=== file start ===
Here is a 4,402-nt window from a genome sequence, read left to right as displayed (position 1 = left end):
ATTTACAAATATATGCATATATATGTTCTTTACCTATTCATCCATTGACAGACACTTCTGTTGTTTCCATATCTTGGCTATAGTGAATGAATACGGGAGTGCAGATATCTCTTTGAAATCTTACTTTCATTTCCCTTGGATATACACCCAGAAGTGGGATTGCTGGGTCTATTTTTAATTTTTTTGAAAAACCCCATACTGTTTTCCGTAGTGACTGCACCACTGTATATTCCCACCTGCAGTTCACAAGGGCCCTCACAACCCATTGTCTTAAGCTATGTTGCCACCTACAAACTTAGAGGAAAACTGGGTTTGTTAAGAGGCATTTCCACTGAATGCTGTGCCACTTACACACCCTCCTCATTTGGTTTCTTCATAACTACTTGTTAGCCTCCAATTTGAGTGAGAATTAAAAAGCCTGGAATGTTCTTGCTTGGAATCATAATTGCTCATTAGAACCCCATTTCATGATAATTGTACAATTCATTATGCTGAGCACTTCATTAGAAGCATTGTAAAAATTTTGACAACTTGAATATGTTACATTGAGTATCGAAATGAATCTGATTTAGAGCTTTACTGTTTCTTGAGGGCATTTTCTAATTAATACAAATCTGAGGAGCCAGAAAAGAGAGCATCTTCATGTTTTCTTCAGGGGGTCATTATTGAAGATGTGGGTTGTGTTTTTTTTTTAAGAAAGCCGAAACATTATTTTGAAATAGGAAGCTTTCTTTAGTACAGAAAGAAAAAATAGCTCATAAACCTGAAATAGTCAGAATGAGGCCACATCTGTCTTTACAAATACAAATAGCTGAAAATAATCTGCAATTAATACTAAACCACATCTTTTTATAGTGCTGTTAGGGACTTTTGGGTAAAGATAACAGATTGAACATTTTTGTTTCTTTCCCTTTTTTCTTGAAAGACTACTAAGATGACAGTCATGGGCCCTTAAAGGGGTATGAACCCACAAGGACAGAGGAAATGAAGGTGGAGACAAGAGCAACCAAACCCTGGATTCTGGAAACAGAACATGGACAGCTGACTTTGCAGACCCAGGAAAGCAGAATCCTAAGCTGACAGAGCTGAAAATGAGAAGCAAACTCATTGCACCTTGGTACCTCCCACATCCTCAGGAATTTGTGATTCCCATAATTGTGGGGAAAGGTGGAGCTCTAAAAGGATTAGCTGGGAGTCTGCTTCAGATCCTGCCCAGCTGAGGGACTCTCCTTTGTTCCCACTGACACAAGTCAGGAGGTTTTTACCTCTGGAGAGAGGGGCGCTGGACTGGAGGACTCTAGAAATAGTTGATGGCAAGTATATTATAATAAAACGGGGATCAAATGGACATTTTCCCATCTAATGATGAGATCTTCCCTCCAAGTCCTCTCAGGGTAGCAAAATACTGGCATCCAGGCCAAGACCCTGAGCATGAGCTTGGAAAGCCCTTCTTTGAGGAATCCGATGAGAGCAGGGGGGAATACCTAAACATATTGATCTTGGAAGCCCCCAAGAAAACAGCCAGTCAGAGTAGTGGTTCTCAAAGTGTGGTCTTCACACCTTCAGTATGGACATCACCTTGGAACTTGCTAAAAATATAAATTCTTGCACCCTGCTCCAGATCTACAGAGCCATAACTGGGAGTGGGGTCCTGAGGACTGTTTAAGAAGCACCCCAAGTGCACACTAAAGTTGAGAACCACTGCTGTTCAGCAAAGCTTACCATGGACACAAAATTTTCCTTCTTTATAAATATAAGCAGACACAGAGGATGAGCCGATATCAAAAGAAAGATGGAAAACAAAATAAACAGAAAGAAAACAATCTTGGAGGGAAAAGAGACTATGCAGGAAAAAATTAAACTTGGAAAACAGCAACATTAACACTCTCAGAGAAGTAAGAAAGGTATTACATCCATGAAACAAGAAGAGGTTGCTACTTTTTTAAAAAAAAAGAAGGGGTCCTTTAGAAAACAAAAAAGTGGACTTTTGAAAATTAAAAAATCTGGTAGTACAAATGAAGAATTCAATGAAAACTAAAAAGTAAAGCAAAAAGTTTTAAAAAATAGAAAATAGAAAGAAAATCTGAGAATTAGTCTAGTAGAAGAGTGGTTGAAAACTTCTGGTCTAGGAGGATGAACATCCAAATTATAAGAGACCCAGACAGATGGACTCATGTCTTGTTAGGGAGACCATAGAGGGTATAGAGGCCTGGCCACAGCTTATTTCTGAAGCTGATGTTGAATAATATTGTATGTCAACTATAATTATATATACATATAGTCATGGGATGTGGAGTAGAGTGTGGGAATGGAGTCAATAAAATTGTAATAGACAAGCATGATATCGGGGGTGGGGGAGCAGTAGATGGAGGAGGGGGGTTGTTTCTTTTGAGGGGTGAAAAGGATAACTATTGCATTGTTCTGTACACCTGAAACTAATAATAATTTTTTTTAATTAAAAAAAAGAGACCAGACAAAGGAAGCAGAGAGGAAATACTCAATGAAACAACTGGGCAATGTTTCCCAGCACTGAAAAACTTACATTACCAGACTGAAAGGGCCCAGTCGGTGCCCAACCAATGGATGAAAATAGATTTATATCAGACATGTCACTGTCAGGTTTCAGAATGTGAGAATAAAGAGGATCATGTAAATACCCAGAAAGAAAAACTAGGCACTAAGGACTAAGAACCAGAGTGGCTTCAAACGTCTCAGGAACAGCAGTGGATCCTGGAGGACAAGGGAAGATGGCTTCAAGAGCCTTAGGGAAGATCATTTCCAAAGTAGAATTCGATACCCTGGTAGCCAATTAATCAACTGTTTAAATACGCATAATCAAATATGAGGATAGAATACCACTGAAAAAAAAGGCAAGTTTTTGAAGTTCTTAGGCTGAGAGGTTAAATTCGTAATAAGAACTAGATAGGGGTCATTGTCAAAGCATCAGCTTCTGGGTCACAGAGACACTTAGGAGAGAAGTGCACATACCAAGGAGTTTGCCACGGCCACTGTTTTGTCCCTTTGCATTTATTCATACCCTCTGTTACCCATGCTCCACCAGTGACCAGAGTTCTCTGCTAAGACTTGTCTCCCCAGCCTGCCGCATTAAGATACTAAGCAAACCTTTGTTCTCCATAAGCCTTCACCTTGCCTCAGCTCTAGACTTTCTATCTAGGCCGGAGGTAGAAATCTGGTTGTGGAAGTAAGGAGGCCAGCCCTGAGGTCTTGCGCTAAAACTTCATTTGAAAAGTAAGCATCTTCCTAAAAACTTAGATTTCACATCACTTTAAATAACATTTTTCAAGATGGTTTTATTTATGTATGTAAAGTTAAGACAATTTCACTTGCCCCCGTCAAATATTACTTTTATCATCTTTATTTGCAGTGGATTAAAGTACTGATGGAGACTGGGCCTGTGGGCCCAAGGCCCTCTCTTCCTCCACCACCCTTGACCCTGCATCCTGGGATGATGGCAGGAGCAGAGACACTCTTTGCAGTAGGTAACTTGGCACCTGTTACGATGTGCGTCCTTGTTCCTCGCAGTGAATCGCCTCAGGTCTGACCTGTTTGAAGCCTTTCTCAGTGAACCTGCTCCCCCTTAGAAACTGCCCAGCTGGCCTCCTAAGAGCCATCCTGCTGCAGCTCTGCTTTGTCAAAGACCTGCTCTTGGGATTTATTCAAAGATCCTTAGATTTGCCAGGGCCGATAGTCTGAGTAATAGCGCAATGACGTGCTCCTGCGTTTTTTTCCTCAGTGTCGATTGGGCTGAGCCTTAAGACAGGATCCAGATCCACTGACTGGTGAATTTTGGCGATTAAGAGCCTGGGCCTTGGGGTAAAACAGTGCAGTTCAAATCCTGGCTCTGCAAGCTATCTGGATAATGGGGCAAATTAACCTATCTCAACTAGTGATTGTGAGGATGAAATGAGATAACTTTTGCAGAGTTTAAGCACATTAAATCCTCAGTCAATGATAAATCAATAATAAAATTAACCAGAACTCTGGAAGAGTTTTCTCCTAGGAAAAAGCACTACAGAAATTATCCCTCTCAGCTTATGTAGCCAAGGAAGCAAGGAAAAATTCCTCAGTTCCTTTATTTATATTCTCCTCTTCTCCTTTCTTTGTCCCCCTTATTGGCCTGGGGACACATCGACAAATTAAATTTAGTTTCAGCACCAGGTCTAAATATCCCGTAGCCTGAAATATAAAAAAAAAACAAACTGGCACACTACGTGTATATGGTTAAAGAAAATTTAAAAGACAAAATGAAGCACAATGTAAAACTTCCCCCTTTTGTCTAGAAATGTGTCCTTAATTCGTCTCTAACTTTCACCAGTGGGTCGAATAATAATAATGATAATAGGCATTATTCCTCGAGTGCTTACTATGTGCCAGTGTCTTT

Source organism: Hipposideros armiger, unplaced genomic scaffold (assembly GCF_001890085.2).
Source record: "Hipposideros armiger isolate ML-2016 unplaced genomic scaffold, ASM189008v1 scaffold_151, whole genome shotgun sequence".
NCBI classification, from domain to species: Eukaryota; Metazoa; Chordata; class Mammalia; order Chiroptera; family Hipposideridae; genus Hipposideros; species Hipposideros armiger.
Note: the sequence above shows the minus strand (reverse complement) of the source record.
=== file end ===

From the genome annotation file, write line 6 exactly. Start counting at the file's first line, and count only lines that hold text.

Note: the sequence above shows the minus strand (reverse complement) of the source record.